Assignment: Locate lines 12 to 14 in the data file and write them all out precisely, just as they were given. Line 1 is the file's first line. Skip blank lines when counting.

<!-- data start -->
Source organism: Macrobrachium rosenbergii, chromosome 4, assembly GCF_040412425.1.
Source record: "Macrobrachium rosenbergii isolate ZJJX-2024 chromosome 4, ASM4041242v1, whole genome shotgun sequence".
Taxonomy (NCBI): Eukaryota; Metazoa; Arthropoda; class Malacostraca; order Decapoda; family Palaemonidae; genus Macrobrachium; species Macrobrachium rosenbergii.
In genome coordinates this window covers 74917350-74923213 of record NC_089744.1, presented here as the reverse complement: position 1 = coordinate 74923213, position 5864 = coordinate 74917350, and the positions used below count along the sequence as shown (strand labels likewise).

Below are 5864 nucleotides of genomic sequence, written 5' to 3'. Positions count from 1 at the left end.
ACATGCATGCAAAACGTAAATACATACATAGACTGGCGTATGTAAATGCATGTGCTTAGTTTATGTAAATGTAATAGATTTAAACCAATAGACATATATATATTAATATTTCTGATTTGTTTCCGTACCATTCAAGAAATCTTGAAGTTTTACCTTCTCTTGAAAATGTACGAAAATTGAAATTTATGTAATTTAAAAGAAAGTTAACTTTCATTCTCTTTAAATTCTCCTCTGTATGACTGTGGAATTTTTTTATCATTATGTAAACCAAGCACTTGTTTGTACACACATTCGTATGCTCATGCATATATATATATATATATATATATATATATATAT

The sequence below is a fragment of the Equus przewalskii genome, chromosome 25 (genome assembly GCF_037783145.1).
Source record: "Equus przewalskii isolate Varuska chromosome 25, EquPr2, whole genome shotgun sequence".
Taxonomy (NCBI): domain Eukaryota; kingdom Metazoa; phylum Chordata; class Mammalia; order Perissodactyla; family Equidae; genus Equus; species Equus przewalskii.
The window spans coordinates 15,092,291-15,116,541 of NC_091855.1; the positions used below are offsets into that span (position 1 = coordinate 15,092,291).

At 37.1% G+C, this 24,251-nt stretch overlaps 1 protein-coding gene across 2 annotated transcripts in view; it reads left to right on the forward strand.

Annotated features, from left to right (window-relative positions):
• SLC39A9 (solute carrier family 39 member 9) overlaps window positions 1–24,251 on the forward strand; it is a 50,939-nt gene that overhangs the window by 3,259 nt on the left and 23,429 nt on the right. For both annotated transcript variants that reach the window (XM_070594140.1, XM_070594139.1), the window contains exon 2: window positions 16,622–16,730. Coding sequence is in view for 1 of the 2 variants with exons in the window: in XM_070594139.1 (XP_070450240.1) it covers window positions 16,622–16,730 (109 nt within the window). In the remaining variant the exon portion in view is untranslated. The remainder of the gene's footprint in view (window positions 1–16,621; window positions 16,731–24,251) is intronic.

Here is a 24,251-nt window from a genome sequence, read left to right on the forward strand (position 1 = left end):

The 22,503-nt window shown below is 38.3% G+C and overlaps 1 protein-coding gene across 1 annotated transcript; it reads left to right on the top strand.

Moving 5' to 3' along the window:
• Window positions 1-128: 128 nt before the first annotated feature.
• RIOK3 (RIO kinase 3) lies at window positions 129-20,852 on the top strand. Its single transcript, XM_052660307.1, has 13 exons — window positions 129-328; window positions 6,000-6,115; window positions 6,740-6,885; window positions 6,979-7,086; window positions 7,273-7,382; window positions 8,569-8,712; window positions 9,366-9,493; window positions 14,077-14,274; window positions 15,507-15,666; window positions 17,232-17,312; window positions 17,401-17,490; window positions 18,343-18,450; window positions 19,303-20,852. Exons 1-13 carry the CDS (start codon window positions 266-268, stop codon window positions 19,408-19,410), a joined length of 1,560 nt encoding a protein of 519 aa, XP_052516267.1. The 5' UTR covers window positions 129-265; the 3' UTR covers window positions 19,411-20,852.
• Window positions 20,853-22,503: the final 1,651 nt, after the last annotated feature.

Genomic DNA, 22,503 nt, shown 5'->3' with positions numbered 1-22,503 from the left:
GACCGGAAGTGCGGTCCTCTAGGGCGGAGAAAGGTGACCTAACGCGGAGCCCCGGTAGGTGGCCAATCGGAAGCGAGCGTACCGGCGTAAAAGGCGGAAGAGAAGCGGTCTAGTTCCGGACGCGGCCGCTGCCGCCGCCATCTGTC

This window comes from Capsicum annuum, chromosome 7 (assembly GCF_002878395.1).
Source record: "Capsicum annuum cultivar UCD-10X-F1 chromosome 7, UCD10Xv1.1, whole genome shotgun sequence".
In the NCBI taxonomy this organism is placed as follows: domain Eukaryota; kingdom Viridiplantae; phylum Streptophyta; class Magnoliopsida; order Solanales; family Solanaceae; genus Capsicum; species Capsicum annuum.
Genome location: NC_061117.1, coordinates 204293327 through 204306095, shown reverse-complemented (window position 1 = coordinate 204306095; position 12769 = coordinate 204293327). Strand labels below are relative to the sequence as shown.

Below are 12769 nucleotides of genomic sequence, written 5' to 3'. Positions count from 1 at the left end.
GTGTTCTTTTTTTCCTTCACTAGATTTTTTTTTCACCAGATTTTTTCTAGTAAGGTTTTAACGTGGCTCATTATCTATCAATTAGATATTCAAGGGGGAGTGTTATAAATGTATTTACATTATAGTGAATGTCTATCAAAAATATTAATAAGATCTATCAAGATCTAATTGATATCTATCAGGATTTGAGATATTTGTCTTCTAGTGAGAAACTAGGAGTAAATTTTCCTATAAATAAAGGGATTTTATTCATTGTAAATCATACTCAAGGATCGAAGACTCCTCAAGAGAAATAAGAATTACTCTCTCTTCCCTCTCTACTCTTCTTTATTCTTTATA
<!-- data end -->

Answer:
Annotated features, from left to right (window-relative positions):
• SLC39A9 (solute carrier family 39 member 9) overlaps window positions 1–24,251 on the forward strand; it is a 50,939-nt gene that overhangs the window by 3,259 nt on the left and 23,429 nt on the right. For both annotated transcript variants that reach the window (XM_070594140.1, XM_070594139.1), the window contains exon 2: window positions 16,622–16,730. Coding sequence is in view for 1 of the 2 variants with exons in the window: in XM_070594139.1 (XP_070450240.1) it covers window positions 16,622–16,730 (109 nt within the window). In the remaining variant the exon portion in view is untranslated. The remainder of the gene's footprint in view (window positions 1–16,621; window positions 16,731–24,251) is intronic.

Here is a 24,251-nt window from a genome sequence, read left to right on the forward strand (position 1 = left end):